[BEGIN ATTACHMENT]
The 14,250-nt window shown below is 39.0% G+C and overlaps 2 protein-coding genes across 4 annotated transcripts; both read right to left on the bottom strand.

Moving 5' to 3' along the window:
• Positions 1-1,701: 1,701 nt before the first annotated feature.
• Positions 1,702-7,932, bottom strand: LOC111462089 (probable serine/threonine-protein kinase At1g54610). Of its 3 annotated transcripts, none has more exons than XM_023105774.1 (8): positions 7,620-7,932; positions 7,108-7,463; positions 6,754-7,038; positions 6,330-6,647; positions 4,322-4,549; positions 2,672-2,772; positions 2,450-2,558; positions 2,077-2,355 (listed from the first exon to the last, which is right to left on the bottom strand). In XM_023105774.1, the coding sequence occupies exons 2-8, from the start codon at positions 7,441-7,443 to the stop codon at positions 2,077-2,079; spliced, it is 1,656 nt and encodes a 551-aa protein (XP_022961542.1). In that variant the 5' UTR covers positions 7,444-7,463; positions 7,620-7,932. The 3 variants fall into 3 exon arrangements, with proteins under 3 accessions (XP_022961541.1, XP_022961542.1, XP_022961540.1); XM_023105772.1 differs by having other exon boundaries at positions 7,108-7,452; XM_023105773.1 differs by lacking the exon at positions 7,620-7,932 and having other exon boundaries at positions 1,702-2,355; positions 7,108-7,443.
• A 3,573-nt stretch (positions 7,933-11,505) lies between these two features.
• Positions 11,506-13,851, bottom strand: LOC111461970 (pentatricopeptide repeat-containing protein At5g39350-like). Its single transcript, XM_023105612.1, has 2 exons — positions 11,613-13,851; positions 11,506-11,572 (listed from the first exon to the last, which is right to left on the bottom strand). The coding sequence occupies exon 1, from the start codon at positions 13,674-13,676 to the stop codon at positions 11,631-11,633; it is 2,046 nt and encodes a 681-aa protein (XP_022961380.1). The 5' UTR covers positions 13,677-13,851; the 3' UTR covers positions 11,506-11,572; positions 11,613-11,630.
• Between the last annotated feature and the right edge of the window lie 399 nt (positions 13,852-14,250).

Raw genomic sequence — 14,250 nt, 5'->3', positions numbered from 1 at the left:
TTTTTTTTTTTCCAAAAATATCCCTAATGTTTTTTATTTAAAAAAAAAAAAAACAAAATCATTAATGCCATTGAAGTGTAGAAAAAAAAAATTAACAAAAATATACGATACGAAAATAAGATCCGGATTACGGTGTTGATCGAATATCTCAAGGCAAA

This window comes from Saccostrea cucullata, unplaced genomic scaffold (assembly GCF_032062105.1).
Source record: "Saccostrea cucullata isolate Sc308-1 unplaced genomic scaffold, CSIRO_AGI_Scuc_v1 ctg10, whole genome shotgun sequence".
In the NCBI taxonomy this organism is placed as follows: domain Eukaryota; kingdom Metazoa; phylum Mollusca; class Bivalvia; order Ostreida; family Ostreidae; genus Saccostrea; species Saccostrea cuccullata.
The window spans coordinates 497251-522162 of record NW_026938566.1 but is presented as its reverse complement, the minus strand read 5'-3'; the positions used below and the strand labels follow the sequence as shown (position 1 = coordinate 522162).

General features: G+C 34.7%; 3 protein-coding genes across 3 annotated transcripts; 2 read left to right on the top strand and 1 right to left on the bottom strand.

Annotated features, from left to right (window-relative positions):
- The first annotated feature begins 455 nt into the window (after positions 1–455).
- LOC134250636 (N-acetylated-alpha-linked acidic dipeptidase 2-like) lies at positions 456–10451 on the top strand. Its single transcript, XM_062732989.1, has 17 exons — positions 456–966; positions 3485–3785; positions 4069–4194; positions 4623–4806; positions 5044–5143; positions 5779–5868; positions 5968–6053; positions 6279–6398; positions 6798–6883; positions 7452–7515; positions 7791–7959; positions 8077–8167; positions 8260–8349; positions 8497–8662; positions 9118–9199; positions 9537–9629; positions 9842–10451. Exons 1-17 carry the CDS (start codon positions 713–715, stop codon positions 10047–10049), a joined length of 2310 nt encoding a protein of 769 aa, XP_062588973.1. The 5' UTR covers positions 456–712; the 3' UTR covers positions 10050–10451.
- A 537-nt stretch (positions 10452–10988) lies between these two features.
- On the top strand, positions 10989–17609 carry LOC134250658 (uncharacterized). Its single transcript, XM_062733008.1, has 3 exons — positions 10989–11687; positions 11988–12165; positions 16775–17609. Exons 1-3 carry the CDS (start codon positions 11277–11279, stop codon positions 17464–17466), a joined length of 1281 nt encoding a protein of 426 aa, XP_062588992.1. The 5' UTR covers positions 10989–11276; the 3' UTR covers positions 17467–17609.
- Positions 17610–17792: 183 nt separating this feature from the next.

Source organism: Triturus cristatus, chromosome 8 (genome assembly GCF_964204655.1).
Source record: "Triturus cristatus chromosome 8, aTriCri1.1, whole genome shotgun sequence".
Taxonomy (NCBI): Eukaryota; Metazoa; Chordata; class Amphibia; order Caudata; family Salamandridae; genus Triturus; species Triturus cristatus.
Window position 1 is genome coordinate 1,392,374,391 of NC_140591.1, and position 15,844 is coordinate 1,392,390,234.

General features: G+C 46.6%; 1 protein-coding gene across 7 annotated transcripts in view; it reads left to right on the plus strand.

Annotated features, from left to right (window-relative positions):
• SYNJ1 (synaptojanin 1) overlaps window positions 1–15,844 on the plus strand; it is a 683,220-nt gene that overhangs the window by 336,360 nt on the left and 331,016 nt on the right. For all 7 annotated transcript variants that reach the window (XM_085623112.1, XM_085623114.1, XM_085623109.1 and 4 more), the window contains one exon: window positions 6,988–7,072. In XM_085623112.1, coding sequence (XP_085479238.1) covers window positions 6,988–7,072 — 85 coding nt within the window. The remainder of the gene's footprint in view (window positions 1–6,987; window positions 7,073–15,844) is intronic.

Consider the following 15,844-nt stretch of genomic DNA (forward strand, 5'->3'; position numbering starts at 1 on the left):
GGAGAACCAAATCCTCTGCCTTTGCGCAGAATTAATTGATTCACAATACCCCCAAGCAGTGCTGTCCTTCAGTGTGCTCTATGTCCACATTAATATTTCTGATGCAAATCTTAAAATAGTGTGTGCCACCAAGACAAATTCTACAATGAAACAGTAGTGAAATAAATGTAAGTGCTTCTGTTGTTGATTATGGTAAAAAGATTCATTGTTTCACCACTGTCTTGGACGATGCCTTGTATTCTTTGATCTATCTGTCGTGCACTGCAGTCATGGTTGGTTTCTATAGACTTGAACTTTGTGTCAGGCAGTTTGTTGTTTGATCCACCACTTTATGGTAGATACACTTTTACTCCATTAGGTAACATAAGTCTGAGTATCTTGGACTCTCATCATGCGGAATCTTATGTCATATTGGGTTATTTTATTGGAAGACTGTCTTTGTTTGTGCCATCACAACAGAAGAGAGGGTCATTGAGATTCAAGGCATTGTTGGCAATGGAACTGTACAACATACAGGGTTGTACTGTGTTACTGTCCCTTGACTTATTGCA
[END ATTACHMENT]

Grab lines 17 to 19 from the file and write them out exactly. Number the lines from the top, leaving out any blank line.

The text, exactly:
- LOC134250636 (N-acetylated-alpha-linked acidic dipeptidase 2-like) lies at positions 456–10451 on the top strand. Its single transcript, XM_062732989.1, has 17 exons — positions 456–966; positions 3485–3785; positions 4069–4194; positions 4623–4806; positions 5044–5143; positions 5779–5868; positions 5968–6053; positions 6279–6398; positions 6798–6883; positions 7452–7515; positions 7791–7959; positions 8077–8167; positions 8260–8349; positions 8497–8662; positions 9118–9199; positions 9537–9629; positions 9842–10451. Exons 1-17 carry the CDS (start codon positions 713–715, stop codon positions 10047–10049), a joined length of 2310 nt encoding a protein of 769 aa, XP_062588973.1. The 5' UTR covers positions 456–712; the 3' UTR covers positions 10050–10451.
- A 537-nt stretch (positions 10452–10988) lies between these two features.
- On the top strand, positions 10989–17609 carry LOC134250658 (uncharacterized). Its single transcript, XM_062733008.1, has 3 exons — positions 10989–11687; positions 11988–12165; positions 16775–17609. Exons 1-3 carry the CDS (start codon positions 11277–11279, stop codon positions 17464–17466), a joined length of 1281 nt encoding a protein of 426 aa, XP_062588992.1. The 5' UTR covers positions 10989–11276; the 3' UTR covers positions 17467–17609.